You can add a high-capacity Brembo brake and BBS alloy wheel package – but only with the manual transmission.

GT models get a blind spot monitor, rear cross traffic alert and lane departure warning – which will make the safety Nazis smile, but which are arguably not needed things in a car that you basically wear.

It’s only 154.1 inches long, bumper to bumper. A Mini hatchback (short of a SmartCar, the smallest new car you can buy) is only 151.1 inches long.

Inside, it’s cozy – but not cramped.

Except for the trunk – which is now even smaller than it used to be. Just 4.6 cubes – vs. 5.3 previously.

Pack light.'16 Miata rearview

Keep in mind, this is a two-seater. The BRZ (and 911) have back seats. They are not really for people, but they do provide a place to throw an overnight bag and can actually be used for people-carrying in a desperate pinch.

Forget that in a Miata.

You are buying a motorcycle for two, basically.


Someone forgot about the power point.'16 Miata power point

The lack must have been noticed after the car was on the line, already in production. Too late for a major redesign. What to do?

Where to put the thing?

Hey, we could rig one up in the passenger side footwell. Run a wire from the ignition lead or some such to a place near the firewall or driveshaft tunnel. Which is just what Mazda apparently did. You will find the power point – if you can find it – buried deep on the lefthand side of the passenger footwell, totally out of reach of the driver unless he gets out, opens the passenger door, gets on his hands and knees and roots around  for it.

Seriously. I am not exaggerating.

There is plenty of room for a 12V outlet on the center console – or how about in the storage cubby between the driver and passenger seatbacks?

Nope.'16 Miata cupholder

It’s the craziest thing I’ve seen in a while. It’s like they’re embarrassed about the power point, as if it were a Funny Uncle or some such thing. 

Also, the cupholders are … amusing. They are clip-ons. One up front (it mounts on the passenger’s side of the center console) and another toward the rear of the center console for the driver, just out of his reach. The driver’s one works ok when you’re not driving and so does the putative passenger one… provided you don’t have one. If you do, the hot coffee cup is directly in the line of fire of his or her left leg and unless they sidle both legs off to the right, a spill is likely.

Beyond that, it’s nearly the perfect sports car.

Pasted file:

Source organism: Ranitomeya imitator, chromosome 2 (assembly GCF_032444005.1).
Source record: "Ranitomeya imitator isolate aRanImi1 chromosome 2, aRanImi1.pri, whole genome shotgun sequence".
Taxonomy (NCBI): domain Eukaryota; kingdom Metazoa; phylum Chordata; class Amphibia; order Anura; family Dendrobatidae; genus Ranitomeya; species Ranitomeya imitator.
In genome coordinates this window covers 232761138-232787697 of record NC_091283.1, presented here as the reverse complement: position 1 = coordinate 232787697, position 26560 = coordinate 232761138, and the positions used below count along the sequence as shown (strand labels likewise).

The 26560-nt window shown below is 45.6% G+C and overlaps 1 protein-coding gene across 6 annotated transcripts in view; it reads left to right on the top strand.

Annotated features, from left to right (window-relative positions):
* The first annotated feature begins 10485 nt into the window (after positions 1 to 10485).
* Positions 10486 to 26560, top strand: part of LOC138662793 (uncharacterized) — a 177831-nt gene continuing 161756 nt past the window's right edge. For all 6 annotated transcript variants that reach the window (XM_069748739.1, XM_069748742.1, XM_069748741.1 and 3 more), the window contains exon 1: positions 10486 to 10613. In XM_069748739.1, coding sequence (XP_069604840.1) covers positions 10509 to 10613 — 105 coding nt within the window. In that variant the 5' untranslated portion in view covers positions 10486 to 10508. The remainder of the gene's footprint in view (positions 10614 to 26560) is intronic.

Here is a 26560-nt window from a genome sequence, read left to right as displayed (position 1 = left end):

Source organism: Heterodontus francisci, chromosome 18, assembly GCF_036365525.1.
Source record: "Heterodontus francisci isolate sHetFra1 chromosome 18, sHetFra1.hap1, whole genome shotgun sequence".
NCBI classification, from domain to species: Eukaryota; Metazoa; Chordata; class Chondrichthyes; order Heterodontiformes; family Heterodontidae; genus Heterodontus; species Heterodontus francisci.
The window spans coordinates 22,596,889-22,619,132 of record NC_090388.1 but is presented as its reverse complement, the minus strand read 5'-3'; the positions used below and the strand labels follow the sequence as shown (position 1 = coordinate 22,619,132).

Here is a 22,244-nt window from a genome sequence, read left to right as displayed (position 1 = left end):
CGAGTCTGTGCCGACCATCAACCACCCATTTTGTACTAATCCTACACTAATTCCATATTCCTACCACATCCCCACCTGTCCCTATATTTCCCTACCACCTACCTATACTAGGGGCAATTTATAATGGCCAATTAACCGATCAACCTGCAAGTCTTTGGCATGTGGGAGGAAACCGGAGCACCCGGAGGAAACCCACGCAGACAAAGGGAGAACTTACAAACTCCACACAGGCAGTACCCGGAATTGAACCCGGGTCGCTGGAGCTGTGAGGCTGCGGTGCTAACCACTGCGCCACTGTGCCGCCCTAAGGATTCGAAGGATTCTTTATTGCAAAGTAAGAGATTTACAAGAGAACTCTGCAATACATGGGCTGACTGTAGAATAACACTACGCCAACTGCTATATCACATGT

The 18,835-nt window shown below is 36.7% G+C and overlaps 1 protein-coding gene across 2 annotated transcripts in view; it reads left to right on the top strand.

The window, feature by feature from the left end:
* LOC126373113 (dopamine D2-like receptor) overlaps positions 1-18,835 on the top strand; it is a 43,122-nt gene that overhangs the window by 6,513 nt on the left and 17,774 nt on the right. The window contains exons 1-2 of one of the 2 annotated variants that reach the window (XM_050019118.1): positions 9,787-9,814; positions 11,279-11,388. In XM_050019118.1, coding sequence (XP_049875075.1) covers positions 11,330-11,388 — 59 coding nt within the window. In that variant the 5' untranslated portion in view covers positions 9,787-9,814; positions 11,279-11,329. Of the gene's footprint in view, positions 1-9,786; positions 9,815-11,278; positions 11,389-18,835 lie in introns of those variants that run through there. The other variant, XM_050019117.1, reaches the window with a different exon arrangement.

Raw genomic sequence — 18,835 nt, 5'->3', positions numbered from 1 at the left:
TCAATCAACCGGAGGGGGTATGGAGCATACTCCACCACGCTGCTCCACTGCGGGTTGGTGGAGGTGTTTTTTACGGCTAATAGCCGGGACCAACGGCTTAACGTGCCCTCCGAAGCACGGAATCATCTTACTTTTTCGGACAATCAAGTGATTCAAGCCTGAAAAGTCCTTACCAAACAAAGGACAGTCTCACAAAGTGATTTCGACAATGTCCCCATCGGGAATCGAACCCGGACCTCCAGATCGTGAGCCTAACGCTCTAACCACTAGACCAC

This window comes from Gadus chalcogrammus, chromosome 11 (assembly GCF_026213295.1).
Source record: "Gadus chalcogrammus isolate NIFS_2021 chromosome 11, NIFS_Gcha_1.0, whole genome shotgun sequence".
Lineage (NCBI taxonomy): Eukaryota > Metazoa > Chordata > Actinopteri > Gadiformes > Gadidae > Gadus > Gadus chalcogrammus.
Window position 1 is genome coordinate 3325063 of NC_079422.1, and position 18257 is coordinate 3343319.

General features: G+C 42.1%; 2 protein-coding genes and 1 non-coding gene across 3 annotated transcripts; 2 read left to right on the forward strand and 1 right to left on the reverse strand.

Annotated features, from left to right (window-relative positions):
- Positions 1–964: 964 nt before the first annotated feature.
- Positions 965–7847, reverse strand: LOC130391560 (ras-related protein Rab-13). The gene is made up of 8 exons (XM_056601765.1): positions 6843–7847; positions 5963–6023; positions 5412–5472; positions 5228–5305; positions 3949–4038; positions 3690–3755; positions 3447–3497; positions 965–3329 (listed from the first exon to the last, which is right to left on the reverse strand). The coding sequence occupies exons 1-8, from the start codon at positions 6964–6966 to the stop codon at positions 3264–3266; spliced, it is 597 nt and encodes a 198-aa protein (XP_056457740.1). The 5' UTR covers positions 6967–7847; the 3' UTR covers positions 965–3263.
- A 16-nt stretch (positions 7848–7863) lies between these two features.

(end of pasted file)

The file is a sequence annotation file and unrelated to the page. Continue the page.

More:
The Miata’s like the ideal wife. Good-looking, low-maintenance, lots of fun, holds up as the years go by … and doesn’t cost a fortune to take home, either.

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  1. Good read. Having owned an NA and my folks currently have an NB, the NC was underwhelming. The only bad thing about the new Miata is… to me is… You can get the same car in the Fiat 124, a bit more stylish, and with (for better or worse) the MultiAir which is easily and cheaply boosted for more performance. My first car was a Fiat so… I might be suffering from some nostalgic bias…

    Also… The power point thing made me chuckle. I remember when the Yugos first came here and the backup lights were like fog lights bolted to the bumper. They weren’t integrated with the tails or integrated into the rear of the car at all. It’s like they were loaded on the boat and somebody went… “OH! Crap! US market needs backup lights! Quick, somebody run to Pep Boys (or whatever the previous eastern bloc equivalent was) and grab the cheapest fog light kits you can get! Buy all they’ve got!”

  2. Low-level Mazda employee here, speaking only for myself and not for the company.

    Eric, the engine in the new Miata has changed from those used in previous models. That would explain the difference in specs and feel.

    The North American–spec 2016 MX-5 Miata engine is a variation of the Skyactiv-G 2.0 adapted for rear-drive. In other markets a Skyactiv 1.5 is standard and the 2.0 is optional, but we get only the 2.0 here. These engines are completely different from the MZR and BP/B6 series used in previous Miatas through 2015.

    Yup, Mazda is going all Skyactiv. Wait till the new CX-9 with a turbo Skyactiv 2.5 appears. But still no word on the diesel Skyactiv engine for this market. Thanks to VW, we might not see the Skyactiv-D at all here, but nothing has been said officially yet… Just don’t hold your breath…

  3. eric, BTW, my Amsoil I ordered from your link arrived today. Luckily, my neighbor noticed it was at my gate and brought it to me. I gave UPS my phone number and asked them to call the day before it was delivered. Of course that didn’t happen. I have no problems with FedEx but UPS is a lazy bunch that allows lots of freight to get damaged. UPS left a gift package on the top of my 4″ gate post in a huge basket full of expensive, perishable foods, expensive wines and delicacies. With the winds in this country it must have been the sheer weight that kept it from blowing off onto the ground those several days we were gone. They left 3 deliveries in the back of a pickup I didn’t often use in front of my house but not with the bed in view from my drive. I got up one morning to rain and snow and one hell of a north wind and boxes and packages all over. It was lubricants, truck parts and software and computer hardware all blown over a couple acres of soaked grass and ground. I was so happy I called them….every name in the book. Of course, you can’t really call the delivery center, They’re set up so if you really want to get their attention you need a lawyer.

  4. “More men will likely be attracted to the ’16 Miata’s macho’d up appearance.”

    Not sure about that. This new look will not appeal to many of the “men” who have made up the Miata’s core following.

    But it definitely will be more popular among heterosexual men. 🙂